War of the Rebellion: Serial 119 Page 0716 PRISONERS OF WAR AND STATE, ETC.

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Inclosed please find receipts of Lieutenant Herbert and H. F. Fenner for money forwarded to them through district headquarters by flag of truce.

I am, colonel, very respectfully, your obedient servant,

WILL. M. LEVY,

Major and Commissioner of Exchange of Prisoners

On behalf of Major General R. Taylor, C. S. Army.

QUARTERMASTER'S OFFICE, Fort Delaware, Del., December 18, 1863.

Brigadier General A. SCHOEPF, Commanding Fort Delaware, Del.:

GENERAL: In reply to your inquiries in reference to the anthracite coal used at this post I answer that there has been consumed since the middle of October last nearly 800 tons of coal, of which 600 tons have been consumed in the general hospital and prisoner's barracks. There was purchased from the prisoner's fund 500 tons, all of which has been consumed. The coal now used in prisoners' barracks is drawn from the quartermaster's department. It will be necessary to have at once 500 tons for use of the prisoners at this post.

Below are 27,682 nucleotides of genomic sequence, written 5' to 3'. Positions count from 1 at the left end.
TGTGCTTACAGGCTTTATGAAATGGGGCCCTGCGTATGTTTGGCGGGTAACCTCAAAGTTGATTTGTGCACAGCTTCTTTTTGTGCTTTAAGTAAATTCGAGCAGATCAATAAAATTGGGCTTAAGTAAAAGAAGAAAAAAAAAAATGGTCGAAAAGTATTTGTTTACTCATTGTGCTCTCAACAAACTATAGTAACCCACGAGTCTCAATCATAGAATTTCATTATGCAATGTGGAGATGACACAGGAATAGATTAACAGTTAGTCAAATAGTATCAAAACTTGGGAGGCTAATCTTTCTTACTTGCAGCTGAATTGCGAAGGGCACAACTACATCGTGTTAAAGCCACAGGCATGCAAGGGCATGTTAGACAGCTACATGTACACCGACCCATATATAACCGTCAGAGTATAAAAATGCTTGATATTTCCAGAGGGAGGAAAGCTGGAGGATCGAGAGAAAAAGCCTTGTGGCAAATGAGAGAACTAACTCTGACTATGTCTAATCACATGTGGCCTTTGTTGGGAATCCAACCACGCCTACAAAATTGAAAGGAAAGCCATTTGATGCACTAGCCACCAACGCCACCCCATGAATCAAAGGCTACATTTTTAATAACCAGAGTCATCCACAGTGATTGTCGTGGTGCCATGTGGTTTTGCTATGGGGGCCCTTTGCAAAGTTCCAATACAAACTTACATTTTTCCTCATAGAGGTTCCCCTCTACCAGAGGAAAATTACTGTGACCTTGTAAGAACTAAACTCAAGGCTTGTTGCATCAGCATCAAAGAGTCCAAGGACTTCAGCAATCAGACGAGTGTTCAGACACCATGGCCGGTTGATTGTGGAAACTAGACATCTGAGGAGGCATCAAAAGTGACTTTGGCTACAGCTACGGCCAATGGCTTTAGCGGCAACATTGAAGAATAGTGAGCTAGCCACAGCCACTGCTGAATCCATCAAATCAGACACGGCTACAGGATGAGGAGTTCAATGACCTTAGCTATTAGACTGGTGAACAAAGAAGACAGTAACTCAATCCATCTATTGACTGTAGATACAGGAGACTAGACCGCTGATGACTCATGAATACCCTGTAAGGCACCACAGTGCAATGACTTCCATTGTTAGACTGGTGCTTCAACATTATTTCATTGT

Very respectfully, your obedient servant,

S. R. CRAIG,

Captain and Assistant Quartermaster.

[Indorsement.]

FORT DELAWARE, DEL., December 19, 1863.

Respectfully referred to Colonel Hoffman with information that upon the within statement I ordered the quartermaster to purchase 500 tons of coal from the Government contractors at Philadelphia at Government prices.

A. SCHOEPF,

Brigadier-General, Commanding.

RICHMOND, VA., December 18, 1863.

Brigadier General S. A. MEREDITH, Agent of Exchange:

SIR: Our authorities will not grant permission to Mr. Charles C. Fulton, of Baltimore, to come to Richmond for any purpose.

Respectfully, your obedient servant,

RO. OULD,

Agent of Exchange.

OFFICE COMMISSARY-GENERAL OF PRISONERS, Washington, D. C., December 18, 1863.

Brigadier General S. A. MEREDITH,

Commissioner for Exchange of Prisoners, Fort Monroe, Va.:

GENERAL: Can you obtain from Mr. Ould a list of officers captured since his last list was furnished? Mr. Ould's list of deaths of October 1 contained only 133 names. Of course, this is but a small part of those who died, and, as we have furnished full reports of deaths of their prisoners, we have a right to expect they will furnish us similar complete lists of all Federal prisoners who die in their hands or have died.